As the world changes, so does the way consumers shop. Thanks to our evolving behaviours and expectations, technological advancement and retailers experimenting with new, innovative business models to remain competitive, we are constantly finding new ways to buy. Knowing how shopper expectations are evolving can go a long way towards driving business growth and avoiding retail extinction. So it pays to ask: Which of these major trends are on your business agenda and what practices have you put in play to meet (and exceed) expectations?
Omni-channel as the norm
Determining how and where people shop is always top of mind for retailers. Customers now check multiple channels before they make a purchase.
eMarketer reports that 65% of customers expect “consistent levels of service across physical and digital experiences,” while 55% expect “frictionless flow of information between multiple channels.” Retailers need to look at which channels their customers expect to be served on and optimise the experience between them. Having inventory available across all your channels and providing the widest range of fulfilment options to best fit customer needs is vital. Amazon and other market innovators have gone a long way to raise the bar on how easily and quickly consumers can obtain the products they want.
Retailers need to realise that integrating their online and offline retail experiences is becoming less of a choice and more of a necessity - it is no longer about competitive advantage and more about meeting the default expectation of savvy shoppers who have more choice than ever of where to buy their goods.
Consumers expect hyper-personalisation from brands
Consumers are after richer, more personalised shopping experience both online and in-store. Research shows consumers are willing to share the data necessary to allow for those personalised experiences. 54% of consumers expect to receive a personalised discount within a day of making themselves known to a brand, and 71% express frustration when their shopping experience feels “impersonal.” Further research shows that 63% of consumers are interested in personalised recommendations and are willing to share their data to receive benefits like credits for coupons and loyalty points, exclusive deals, and special offers on relevant items. Retailers need to plan out their customer journeys, identify what data is vital to capture at each stage and build the programs that can drive growth and loyalty.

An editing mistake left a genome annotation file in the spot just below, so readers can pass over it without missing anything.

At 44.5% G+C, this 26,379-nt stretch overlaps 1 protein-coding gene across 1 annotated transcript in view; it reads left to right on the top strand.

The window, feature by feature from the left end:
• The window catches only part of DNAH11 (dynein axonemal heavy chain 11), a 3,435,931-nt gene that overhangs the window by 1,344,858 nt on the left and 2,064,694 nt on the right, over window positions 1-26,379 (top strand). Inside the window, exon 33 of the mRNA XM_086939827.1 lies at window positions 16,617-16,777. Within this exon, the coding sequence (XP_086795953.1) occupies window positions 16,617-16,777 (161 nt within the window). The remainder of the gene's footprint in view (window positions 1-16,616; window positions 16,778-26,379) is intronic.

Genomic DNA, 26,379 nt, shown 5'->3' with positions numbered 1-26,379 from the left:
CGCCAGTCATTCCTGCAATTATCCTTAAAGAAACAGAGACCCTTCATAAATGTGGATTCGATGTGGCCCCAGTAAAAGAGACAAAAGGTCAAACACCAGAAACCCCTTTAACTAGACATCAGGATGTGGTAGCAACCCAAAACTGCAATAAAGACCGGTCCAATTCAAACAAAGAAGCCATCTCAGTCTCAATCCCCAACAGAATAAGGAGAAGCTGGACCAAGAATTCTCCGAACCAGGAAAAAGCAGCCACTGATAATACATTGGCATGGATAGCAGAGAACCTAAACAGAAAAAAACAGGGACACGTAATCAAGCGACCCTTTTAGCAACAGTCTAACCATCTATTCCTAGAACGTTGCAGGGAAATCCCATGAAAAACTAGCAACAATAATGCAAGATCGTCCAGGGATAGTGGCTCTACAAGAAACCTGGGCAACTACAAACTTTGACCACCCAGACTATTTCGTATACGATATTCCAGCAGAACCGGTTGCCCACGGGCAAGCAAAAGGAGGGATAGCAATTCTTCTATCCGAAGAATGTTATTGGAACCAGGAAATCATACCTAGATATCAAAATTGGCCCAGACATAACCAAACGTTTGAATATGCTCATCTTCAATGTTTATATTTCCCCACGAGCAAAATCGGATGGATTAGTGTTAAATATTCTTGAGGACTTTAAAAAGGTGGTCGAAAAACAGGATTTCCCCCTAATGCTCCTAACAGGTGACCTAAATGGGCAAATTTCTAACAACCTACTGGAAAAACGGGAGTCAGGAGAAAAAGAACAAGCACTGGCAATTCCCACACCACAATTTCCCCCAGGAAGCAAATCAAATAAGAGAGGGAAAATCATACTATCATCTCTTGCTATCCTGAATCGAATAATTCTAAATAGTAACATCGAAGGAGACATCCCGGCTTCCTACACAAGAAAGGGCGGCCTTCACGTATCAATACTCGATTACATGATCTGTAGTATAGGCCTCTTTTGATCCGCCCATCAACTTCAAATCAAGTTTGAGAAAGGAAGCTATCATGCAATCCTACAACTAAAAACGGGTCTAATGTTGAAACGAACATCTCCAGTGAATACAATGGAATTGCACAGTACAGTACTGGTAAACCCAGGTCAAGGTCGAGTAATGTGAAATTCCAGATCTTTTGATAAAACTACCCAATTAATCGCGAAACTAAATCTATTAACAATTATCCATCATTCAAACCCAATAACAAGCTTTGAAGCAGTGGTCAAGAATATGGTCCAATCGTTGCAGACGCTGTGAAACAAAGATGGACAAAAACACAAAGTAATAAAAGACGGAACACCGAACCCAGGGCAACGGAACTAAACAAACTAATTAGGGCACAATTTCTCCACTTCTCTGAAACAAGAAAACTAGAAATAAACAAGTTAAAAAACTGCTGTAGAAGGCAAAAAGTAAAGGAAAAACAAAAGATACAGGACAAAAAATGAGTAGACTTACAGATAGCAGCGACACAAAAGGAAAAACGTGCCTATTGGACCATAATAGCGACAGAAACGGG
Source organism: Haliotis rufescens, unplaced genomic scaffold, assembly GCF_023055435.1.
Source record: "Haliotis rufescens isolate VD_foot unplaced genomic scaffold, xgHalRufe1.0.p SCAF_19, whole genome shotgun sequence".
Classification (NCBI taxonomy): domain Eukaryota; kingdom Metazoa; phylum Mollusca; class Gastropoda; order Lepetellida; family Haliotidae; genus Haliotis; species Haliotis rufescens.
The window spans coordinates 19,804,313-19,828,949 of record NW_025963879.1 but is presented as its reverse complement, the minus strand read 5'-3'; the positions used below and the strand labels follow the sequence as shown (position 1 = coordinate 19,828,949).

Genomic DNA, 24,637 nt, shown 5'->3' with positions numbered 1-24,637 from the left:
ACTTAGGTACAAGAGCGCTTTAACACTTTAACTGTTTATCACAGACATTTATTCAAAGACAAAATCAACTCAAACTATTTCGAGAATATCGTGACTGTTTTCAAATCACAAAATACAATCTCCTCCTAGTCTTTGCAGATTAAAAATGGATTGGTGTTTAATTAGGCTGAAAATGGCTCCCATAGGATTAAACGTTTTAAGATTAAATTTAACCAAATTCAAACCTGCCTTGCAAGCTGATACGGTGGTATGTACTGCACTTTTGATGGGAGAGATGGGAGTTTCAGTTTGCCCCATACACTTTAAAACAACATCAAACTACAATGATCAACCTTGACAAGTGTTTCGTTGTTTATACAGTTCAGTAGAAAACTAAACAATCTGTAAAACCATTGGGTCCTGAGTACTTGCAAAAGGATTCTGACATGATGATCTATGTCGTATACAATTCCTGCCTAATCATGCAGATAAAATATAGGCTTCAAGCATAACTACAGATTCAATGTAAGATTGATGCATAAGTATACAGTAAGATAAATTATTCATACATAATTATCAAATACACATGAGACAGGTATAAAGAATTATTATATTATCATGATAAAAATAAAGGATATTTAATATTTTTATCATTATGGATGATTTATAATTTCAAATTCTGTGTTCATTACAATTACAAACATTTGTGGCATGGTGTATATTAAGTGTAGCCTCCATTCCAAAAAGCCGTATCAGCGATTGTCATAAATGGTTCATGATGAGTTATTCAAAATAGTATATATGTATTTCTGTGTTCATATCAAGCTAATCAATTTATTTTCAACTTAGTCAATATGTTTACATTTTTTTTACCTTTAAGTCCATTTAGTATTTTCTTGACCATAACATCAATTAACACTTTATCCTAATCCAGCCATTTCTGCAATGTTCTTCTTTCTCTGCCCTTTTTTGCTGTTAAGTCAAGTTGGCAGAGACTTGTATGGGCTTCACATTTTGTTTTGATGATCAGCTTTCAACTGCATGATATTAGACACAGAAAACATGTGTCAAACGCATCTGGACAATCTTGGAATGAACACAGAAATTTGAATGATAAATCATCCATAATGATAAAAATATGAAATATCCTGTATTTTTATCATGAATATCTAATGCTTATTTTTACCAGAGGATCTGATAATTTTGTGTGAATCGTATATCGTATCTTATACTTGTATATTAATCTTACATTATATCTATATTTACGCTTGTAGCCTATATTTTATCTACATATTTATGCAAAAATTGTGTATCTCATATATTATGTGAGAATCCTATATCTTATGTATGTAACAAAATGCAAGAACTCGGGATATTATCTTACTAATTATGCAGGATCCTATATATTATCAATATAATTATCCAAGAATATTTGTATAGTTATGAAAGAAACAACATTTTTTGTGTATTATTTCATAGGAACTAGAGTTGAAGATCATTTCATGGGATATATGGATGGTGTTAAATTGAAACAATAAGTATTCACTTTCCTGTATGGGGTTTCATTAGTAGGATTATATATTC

Personal Data Protection
While shoppers are willing to enter into an exchange of their data to receive a better, more personalised experience, their expectations around security and privacy are greater than they have ever been. Perceptions have been tainted in recent times due to misconduct and breaches from high profile brands. Gone are the days where customers would willingly hand over all their information without a clear benefit in return. Today, they want assurances that their data will be protected, and they want to understand why their data is required and how it will improve their experience. 75% will avoid purchasing a product if they do not trust the brand to protect their information. Given we are seeing more dialogue around customer data rights; brands will demonstrate trust and transparency in the way they handle data, and ensure that their strategy focuses on data collection methods that drive an improved experience.